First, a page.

(A complete article published originally in the WFP, July '80)
Canada has been slow to recognize the enormous potential of youth tourism, Grace Ivey, executive director of the Manitoba Hostelling Association, said yesterday.
She told a Rotary Club luncheon audience that there are only 60 permanent youth hostels in Canada. But in the summer months the number swells to 130.
In comparison, West Germany has more than 500 permanent hostels and Poland more than 1,000, she said.
Backpacking across the Canada has become big business. In 1977, according to a report from the department of the Secretary of State, hostellers spent well over $3 million.
Until recently youth hostelling has had a bad name in Canada, she said. When the 1969 boom started, the federal government provided funds to youth employment projects to provide quarters for travellers. Quite often, the accommodations were dirty, inconvenient and unpleasant.
Since the 10 regional hostelling associations have taken over providing services for travellers the quality has improved, she said.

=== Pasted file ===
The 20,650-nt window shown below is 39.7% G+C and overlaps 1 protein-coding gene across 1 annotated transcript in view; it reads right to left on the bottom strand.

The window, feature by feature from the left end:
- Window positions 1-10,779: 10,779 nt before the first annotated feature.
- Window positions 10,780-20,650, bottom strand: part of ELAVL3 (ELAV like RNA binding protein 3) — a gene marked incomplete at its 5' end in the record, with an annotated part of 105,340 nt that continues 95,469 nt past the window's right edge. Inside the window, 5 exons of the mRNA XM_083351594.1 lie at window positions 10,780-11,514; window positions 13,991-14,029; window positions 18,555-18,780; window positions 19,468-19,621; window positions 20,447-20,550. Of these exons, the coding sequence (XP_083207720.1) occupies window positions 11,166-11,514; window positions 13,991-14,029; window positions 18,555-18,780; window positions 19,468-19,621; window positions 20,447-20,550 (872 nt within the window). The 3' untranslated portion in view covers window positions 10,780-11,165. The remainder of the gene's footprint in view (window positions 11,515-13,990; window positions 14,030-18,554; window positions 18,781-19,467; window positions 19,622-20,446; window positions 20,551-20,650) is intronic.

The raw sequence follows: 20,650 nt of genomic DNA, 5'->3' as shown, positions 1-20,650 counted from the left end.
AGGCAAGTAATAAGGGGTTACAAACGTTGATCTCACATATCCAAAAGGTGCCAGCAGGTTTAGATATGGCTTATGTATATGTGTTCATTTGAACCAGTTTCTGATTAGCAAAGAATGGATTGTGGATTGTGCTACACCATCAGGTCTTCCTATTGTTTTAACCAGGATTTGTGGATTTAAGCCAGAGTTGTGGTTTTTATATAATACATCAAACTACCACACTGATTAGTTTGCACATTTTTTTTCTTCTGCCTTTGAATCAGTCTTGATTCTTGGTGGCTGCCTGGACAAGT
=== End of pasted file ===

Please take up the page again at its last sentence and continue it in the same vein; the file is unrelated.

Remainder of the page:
This year some hostel associations will face financial problems. In an attempt to curb spending, the federal government cancelled aid to the various groups. As a result, they will have to try and get by on their own.
In Manitoba, this will pose problems for only one facility, Ivey said.
The Manitoba hostelling association recently purchased and renovated a property at 210 Maryland for use as a modern hostel. But renovation costs "were double what we thought they'd be," she said.
The group hopes to get donations to help pay off the bill and defray future costs.
No trouble is expected with the province's three other hostels. For instance, Brandon's hostel is situated on the grounds of a hospital, in the old medical directors house. Facilities there have been expanded by the addition of two trailers.
Another lies 25 miles east of Winnipeg on the TransCanada highway at the Lilac Motel. Owners of the motel have turned an old wing of the building over to the association to run as a hostel.
The third facility is a farm in Glenborough near Spruce Woods. It operates summer and winter-and provides travellers with homecooked meals while they stay.